While we’re losing biological diversity, we’re also losing linguistic and cultural diversity at the same time. This is no coincidence.
The world is getting uncomfortably warm. At present, much of Europe is suffering under a heatwave of record-breaking temperatures. It’s so hot that piles of manure are spontaneously combusting and setting off wildfires in Spain. Across the pond, mussels looking to cool off on Californian beaches are actually cooking in their shells and starfish are melting. This is not good, to put it mildly.
Meanwhile, in many parts of the United States, you just might not know it. Around 90% of US homes are air-conditioned, compared to a paltry 5% of European homes. In modern buildings, the climate is controlled through mechanical means. A heck of a lot of energy is needed to avoid climate realities. Builders in the U.S., especially in more hot and humid climes in the south, are wont to warn homeowners not to even open their windows, lest nature seeps in, and mold eats away at the very walls. This is the way many of us live now, isolated from the outdoors.
Climate control + language control
So while things get relentlessly warmer elsewhere it’s not surprising that our language about it stays just as cool, calm, and collected as our sterile living environments. We prize the sober language of science, but too often it’s incomprehensible jargon. In the media, the so-called “neutral” language that hedges its bets and avoids alarming anyone with any uncomfortable emotions abounds. It bears repeating that the blandly uninformative term “climate change” was popularized by notorious Republican political language tweaker Frank Luntz as “global warming” was seen as too scary.
There is an ongoing debate about whether it’s even productive to frame the admittedly scary evidence in realistically scary ways. The time for debate, some say, is running out. Media organizations such as The Guardian in their new style guidelines, following the lead of many scientists, are attempting to change the deceptively passive “neutral” language we’ve been encouraged to use about the climate catastrophe to better reflect both scientific accuracy and the true gravity of the situation.
The language we choose to use the environment matters. But is anyone really paying attention? The general public doesn’t seem particularly alarmed so far. When the unbearable heat of summer is something to be viewed comfortably from a window, keeping nature and its insidious dangers very much at bay, how can we really feel the full impact of what’s happening out there in the world?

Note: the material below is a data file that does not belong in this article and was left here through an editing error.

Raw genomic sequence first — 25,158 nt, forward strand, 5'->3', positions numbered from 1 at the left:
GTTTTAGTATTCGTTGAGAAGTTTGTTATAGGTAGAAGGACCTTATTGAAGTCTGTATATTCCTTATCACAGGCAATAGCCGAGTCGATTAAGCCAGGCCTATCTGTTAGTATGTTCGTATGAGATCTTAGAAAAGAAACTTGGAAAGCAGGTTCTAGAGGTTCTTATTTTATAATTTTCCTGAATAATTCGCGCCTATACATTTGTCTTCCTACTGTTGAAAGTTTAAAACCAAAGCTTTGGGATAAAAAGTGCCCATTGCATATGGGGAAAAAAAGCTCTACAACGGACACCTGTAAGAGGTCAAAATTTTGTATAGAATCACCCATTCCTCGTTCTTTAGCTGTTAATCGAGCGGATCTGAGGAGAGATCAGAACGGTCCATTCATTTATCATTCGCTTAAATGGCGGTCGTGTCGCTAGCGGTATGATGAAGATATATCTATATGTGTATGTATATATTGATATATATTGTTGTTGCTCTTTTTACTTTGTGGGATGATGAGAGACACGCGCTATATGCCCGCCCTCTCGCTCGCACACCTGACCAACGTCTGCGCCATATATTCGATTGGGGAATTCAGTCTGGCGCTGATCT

Measured language about environmental crises is valuable in the right contexts. But it turns out that language has a much more powerful role to play in ecological survival than just describing the disturbing environmental outlook. And if we can effectively use language to help to save the natural world, well, a language may also end up saving itself.
At first glance, it may seem that language has little to do with nature and the environment. As an inherently human trait, language itself could be seen as simply an expression of just how exceptional human beings are, and how far we’ve progressed technologically, leaving nature, red in tooth and claw, far behind.
Linguists have long been interested in “ecolinguistics,” the kind of language we tend to use to frame environmental issues. Our ecolinguistics can reveal our beliefs. Linguist Michael Halliday argues that inherent in the very anthropocentric grammar of our languages is the ideology that humans are special beings quite apart from the rest of the natural world and that unlimited growth and human exploitation of natural resources are normal and unremarkable. Halliday points out, for example, that in English we use special pronouns for people, but a dehumanizing “it” for everything else. We not only refer to oil, energy, water, air, trees, and suchlike as resources, but we also tend to use mass and uncountable nouns for them, suggesting they’re inexhaustible. In pairs of contrasting words, the “growth” word is always regarded as neutral: “It is always: how fast is the car (not how slow), how high is the building (not how low), how big is her income (not how small).” It would be marked to say it the other way around. We don’t generally notice these ideological assumptions we make, but our language reveals how we see the world as a culture.
Well, we’re only human. Our language may show how separate we are from nature, but the relationship between the natural world and natural language is far deeper than we realize.
It’s a kind of tragedy, slowly unfolding, with their uncertain futures intertwined.
Linguistic diversity + biodiversity
Researchers have found a strong correlation between biodiversity and linguistic diversity. We are in the midst of a mass extinction event, a biological annihilation that will see diverse animal and plant species decimated, thanks to destructive human activity. And at the very same time that we’re losing biological diversity, we’re also losing linguistic and cultural diversity — languages are dying at an alarming rate. Linguists predict that the majority of the world’s languages may be no more by the end of the century.
This is no coincidence. Studies have shown that most of the world’s hotspots for biological diversity, from the New Guinea Wilderness Area to the Guinean Forests of West Africa, are also where, puzzlingly, we find the most linguistic and cultural diversity, unique to those regions. The two, somehow, go hand in hand. In fact, out of the over six thousand remaining languages in the world, nearly five thousand of those are in regions that have high biodiversity. Complex biological environments are linked to the rise of linguistically diverse populations, often small indigenous communities of a handful of speakers yet surviving. There are complicated factors as to why this might be so.